Sri Venkatesha Stothra (Brahmanda Purana);
Sri Venkateswara Vajra Kavacha Stothra;
Sri Hari-Vayu Stuthi/Yantroddhaaraka Hanumad Stothra;
Khila Vayu Stuthi;
Sri Raghavendra Stothra/Kavacha/Ashtaakshari;

Since the Eclipse is Kethu Grastha, praying Lord Ganehsa is also suggested;

One may choose any one or more of the above or any other useful Divine prayer based on their individual faith and according to their sampradaya; while the above list is only indicative but not exhaustive.

Those who cannot recite them can at least resort to chanting of...

Naaraayana Ashtaakshari/Dwadasaakshari;(or)
Sri Rama Naama (or)
Hare Rama-Hare Krishna Manthra; (or)
Nama Thraya Japa (Achyuta-Ananta-Govinda); (or)
Sri Raghavendra Ashtaakshari during Eclipse.

Praying Sri Guru Raayaru during Eclipse time is specifically prescribed;

Whenever there is a lunar or solar eclipse or during Pushya Star occurring on Sunday (Pushya-Arka Yoga), any person reciting Sri Raaghavendra Stothra 108 times with all sincerity and devotion will not have trouble from ghosts/devils and no evil befall on him.

Sri Appanaachaarya an ardent devotee and prime disciple of Sri Guru Raayaru in his famous hymn on Guru Raaghavendra (Sri Raaghavednra Stothra) emphasizes as follows....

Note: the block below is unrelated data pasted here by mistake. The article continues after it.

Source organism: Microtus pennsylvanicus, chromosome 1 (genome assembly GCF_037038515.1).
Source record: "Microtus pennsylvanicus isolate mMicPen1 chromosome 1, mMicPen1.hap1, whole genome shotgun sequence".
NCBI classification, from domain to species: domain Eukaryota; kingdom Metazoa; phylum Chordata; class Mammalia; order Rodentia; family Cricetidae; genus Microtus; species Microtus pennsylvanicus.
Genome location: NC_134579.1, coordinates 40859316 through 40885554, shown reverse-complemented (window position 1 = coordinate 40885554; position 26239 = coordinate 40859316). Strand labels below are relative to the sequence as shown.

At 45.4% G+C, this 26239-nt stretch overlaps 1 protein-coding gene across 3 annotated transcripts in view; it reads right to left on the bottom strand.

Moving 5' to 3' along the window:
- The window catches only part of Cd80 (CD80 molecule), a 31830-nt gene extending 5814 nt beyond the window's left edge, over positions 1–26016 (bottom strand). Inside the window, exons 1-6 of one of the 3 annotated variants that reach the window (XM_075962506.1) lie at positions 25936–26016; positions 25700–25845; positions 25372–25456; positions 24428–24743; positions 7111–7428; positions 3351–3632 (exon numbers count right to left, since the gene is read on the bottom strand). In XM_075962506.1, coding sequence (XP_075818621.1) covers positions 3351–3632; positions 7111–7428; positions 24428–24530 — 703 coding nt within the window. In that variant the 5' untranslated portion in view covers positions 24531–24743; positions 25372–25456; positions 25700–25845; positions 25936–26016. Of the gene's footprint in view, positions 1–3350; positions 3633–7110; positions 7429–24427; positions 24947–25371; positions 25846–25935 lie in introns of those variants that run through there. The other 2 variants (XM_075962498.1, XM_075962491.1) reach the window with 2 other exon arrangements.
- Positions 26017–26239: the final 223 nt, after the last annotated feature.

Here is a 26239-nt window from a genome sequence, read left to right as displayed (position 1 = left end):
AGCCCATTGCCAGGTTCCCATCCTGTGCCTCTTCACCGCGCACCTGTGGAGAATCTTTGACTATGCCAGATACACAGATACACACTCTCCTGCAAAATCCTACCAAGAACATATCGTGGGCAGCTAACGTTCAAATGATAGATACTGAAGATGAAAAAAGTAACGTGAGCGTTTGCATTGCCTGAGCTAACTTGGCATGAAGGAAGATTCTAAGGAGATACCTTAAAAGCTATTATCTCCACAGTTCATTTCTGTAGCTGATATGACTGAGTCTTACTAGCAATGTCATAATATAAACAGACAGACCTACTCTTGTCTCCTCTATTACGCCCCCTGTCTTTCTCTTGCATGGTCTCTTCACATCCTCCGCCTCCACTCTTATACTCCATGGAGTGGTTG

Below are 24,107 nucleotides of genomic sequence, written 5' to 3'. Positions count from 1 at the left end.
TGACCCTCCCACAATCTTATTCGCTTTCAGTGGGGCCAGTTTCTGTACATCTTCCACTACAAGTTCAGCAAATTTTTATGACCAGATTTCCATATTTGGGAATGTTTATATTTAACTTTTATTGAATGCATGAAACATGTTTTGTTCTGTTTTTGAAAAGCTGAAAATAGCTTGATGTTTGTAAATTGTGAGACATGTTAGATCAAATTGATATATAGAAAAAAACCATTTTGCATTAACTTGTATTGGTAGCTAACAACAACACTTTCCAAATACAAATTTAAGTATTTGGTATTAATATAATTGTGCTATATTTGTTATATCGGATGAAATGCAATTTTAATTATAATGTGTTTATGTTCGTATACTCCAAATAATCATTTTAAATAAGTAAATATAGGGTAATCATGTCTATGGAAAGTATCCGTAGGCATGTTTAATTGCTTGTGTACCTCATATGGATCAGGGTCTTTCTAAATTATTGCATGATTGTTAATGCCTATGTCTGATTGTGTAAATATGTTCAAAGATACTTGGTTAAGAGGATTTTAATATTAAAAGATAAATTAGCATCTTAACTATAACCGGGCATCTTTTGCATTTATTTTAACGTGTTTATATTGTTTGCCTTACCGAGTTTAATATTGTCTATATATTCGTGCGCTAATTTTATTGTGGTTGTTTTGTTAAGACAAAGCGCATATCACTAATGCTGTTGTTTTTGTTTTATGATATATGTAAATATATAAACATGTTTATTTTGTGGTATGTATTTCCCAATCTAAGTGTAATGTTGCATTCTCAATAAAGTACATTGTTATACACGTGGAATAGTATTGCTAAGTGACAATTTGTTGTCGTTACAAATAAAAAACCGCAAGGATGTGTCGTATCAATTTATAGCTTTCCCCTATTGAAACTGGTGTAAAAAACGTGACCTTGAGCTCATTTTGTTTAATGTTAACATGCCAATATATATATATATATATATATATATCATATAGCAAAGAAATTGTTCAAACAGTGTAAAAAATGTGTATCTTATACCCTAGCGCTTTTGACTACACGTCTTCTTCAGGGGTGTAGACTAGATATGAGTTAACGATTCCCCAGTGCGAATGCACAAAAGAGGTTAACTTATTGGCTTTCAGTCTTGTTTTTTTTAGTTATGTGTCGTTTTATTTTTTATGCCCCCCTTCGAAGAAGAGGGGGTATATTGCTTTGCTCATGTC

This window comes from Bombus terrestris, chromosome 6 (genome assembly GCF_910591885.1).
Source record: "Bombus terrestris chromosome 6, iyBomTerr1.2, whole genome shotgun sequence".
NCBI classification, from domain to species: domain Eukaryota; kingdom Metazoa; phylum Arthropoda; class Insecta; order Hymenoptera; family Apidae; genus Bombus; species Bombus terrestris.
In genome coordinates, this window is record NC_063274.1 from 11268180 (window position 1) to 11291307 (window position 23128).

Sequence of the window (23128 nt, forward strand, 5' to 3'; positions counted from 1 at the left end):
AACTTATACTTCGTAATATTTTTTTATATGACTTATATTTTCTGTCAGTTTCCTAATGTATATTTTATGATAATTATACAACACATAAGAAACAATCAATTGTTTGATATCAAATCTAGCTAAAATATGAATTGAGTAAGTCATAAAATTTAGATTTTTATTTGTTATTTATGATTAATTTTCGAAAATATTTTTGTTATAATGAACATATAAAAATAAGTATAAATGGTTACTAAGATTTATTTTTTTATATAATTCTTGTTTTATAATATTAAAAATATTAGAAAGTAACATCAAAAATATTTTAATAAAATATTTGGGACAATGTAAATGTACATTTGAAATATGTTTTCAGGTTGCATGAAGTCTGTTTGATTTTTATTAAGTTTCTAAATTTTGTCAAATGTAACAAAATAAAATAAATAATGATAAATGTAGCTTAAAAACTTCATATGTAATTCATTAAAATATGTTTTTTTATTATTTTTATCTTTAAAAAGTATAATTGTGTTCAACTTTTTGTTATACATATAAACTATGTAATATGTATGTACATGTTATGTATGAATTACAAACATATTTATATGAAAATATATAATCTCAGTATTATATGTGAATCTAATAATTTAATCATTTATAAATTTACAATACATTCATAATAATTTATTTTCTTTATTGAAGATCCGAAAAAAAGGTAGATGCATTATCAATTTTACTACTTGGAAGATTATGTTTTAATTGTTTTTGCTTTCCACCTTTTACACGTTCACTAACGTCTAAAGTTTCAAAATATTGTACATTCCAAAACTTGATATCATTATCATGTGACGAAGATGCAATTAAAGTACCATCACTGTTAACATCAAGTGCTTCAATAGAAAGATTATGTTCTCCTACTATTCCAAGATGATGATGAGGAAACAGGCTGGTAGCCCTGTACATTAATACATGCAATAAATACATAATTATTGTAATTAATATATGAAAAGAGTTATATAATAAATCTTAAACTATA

Soma-Sooryo paraage cha pushyaarkaadi samaagame,
Yo anuthamam idham stotramashtothara satham japeth,
Bootha pretha pisachaadi peeda thasya na jaayathe

★★★★★ PITHRU THARAPANA SANKALPA SLOKA ★★★★★
(Current Solar Eclipse specific)

Sri Govinda - Govinda! Sri MahaVishnorAagnaaya,
Pravarthamanasya, Aadya Bramhane, Dwiteeya Parardhe,
Sri Swetha Varaaha Kalpe, Vaivaswatha Manvanthare, Kaliyuge,
Kali Prathama Charane, Bauddhavathare, Salivaahanasakhe,
Jambudweepe, Meror Dakshina bhage, Bharathavarshe,
Bharatha Khande, Godavari Dakshina theere……Sannidhau,

Asmin Varthamane, Vyavahaarike, Chaandramanena,
Sri Manmathanaama Sanvatsare, Uttaraayane, Shirsira Ruthau,
Maagha Maase, Krishna Pakshe, Amaavaasyayaam…
Soumya Vaasare, Vishnu Nakshatre, Vishnu Yoge,
Vishnu Karane;

evam guna visheshana visistaayaam; Punya thithau;

Praacheenavithi (Yagnopaveetham in apasavya position)

Samastha Pitrantharyaami…
Sri MadhvaVallabha SriMadhJanardhana Vaasudevah Preranaaya
Sri MadhvaVallabha SriMadhJanardhana Vaasudevah Preethyartham